It’s difficult to capture the otherworldliness of it all. Most of the commentary centers around Trump — and for good reason. He’s the X factor. Some see him as a brilliant, media-savvy disruptor, shaking the foundation of the political establishment. Others see him as a Rodney Dangerfield-esque character (with a touch of Peter Sellers’s Chauncey Gardner) who managed to bluff his way onto the national stage, demanding respect. And that barely scratches the surface. Between friends and foes the descriptions get more ridiculous by the hour. He’s Cincinnatus, he’s Hitler, he’s Reagan, he’s “orange Muppet Hitler” (in the words of some celebrities), he’s George Washington, he’s some other kind of Hitler. And so on.He says that fans of each insist there is another person beneath the veneer the public sees:
But it’s worth remembering that Clinton, in her own excruciatingly dull, grating, and pedantic way, has long been a larger-than-life figure, too. It may not seem like it given that she often sounds like a luncheon speaker at a conference of insurance-+industry actuaries. But if you were a student of the lady, you’d know that the flinty demeanor is widely believed to be a tightly managed veneer, hiding a thoroughly ideological, somewhat paranoid, and testy woman.
Her supporters, in fact, insist that’s the case: that the real Hillary is like a verdant oasis of wit and charm hidden in the vast desert of her public persona. To borrow a phrase from The Who, the Hillary we see is an eminence front, a put-on.
Intriguingly, this is almost the mirror version of what many of Trump’s biggest fans say about him, except they claim that the bluster and bullying, the stunted, ill-fitted vocabulary and seemingly bone-dry reservoir of policy expertise is what you might call an everyman front.
He may talk like a Joe Sixpack working one of his constructions sites, but underneath — allegedly — is one of the most clever and shrewd businessmen ever to walk the earth, playing chess ten moves ahead.Leon Wolf at RedState focuses more on the policy inclinations of each, and either way they add up to more, not less statism:
Trump thinks the President has the power to unilaterally rewrite both the First Amendment and the libel laws of all 50 states in one fell swoop. He also thinks that the President has the authority to tell local police departments to stop black people on the street and frisk them for guns without probable cause. He also thinks the President has the authority to unilaterally undo constitutionally-enacted treaties as long as they were entered into by "stupid people." To say nothing of the fact that he bragged in a live debate that the military would follow unlawful orders coming from him because of his strong, manly leadershipness. I could go on, but you get the point. You get the point. Following in the path of Trump's vision of government leads you to authoritarianism and police state despotism.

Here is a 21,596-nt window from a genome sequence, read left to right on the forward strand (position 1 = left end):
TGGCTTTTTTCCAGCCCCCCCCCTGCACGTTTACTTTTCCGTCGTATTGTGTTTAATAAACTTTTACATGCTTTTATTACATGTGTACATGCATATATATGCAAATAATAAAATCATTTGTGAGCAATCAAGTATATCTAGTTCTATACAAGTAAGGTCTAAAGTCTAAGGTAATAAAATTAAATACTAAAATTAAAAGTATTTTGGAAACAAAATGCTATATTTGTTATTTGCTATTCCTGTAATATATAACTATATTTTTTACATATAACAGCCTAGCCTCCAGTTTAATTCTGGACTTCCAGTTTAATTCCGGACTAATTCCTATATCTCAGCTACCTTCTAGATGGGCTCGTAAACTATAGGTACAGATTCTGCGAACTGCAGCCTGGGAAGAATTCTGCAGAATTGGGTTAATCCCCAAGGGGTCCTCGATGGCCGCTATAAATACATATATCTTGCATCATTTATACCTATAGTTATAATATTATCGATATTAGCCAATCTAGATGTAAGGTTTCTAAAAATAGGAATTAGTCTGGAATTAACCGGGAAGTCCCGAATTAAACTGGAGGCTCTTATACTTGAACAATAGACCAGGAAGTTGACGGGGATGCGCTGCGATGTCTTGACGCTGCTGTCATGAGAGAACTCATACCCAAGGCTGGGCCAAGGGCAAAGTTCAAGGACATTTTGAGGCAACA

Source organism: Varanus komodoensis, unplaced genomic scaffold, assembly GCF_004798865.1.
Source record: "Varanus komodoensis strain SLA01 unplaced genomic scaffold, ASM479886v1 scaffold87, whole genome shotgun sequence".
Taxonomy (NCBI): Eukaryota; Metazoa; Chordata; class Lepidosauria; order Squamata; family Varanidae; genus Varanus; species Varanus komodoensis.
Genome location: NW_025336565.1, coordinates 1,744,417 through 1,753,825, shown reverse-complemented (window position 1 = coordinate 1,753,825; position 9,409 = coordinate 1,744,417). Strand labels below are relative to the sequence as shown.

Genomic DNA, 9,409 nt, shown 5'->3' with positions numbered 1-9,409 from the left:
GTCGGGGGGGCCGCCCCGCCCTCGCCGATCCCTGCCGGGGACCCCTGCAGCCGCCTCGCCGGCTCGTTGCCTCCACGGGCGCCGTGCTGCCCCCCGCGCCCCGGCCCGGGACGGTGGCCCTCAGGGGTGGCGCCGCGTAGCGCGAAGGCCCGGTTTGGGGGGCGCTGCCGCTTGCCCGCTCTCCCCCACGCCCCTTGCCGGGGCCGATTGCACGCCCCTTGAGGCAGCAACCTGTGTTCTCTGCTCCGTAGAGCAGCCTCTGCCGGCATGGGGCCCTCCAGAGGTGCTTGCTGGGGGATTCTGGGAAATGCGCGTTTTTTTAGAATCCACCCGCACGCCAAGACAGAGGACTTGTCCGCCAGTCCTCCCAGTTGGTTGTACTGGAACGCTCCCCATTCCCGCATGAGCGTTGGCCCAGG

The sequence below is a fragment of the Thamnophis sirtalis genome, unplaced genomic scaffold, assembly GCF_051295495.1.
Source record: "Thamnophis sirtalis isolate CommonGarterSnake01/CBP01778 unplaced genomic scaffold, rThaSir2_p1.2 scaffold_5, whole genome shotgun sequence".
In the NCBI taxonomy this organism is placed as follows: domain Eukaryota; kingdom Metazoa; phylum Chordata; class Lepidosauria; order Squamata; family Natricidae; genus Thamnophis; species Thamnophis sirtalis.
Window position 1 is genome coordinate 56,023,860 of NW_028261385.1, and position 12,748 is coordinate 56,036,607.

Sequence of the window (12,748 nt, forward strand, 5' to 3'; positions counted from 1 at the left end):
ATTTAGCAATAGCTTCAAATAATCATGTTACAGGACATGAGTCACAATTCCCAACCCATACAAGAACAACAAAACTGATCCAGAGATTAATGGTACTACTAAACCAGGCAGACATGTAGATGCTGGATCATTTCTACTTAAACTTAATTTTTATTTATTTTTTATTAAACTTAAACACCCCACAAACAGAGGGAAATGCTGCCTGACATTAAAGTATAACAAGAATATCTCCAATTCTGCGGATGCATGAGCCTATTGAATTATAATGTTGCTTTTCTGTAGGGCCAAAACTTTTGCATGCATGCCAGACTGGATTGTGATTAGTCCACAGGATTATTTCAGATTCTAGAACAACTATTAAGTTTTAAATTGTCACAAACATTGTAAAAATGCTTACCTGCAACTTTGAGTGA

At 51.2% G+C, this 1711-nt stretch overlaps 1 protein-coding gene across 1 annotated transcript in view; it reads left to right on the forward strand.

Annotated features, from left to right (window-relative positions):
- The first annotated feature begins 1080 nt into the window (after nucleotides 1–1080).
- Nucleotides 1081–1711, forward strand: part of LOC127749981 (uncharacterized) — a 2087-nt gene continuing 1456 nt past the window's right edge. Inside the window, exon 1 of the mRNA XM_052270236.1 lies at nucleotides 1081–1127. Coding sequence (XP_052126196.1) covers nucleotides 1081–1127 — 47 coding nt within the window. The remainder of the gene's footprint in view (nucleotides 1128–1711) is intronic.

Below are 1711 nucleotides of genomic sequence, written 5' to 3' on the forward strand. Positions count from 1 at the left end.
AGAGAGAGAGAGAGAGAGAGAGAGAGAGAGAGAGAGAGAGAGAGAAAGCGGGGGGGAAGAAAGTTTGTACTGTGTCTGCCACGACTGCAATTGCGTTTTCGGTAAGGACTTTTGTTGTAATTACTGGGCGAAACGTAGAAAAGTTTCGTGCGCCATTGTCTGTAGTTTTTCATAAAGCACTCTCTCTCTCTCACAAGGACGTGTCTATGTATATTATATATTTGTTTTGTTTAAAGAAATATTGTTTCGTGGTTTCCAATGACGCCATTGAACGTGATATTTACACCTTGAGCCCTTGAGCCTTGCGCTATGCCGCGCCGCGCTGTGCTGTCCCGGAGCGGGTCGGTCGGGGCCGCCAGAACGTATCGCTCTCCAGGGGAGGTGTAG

Clinton, on the other hand, literally wrote the book on "it takes a village to raise a child" and by "village" she meant "the will of the village as expressed by the forceful intervention of the village's elected officials and bureaucrats." Clinton is on the side of people who want to tell churches they can't not have transgender bathrooms, make disbelieving in global warming a crime, raise your taxes, and so on. You get the point. Following in the path of Clinton's vision of government leads you to your life as a bit player in the real life version of 1984.
So I mean, one way or another, the size and scope of the Federal Government is going to advance quite a lot over the next four years. You ought to really do something about that. Even if that something is the equivalent of crossing the streams - a plan that seems hopeless from the beginning and likely to end in total destruction (like voting for Gary Johnson or Evan McMullin or starting a new party altogether), now is not the time to abandon the playing field of politics altogether. If you think doing so will mean you won't have to think about our corrupt government at all, you are wrong. Sooner or later it will be staring you in the face, like it or not.He sympathizes with the natural tendency to want to tune it all out.
But if conservaistm is about anything, it's about dealing with reality as one encounters it rather than glossing it over with a clever narrative.
So, yes, hate 2016. I know I do. But for the sake of your sanity, remember that there is no place else for you to live right now.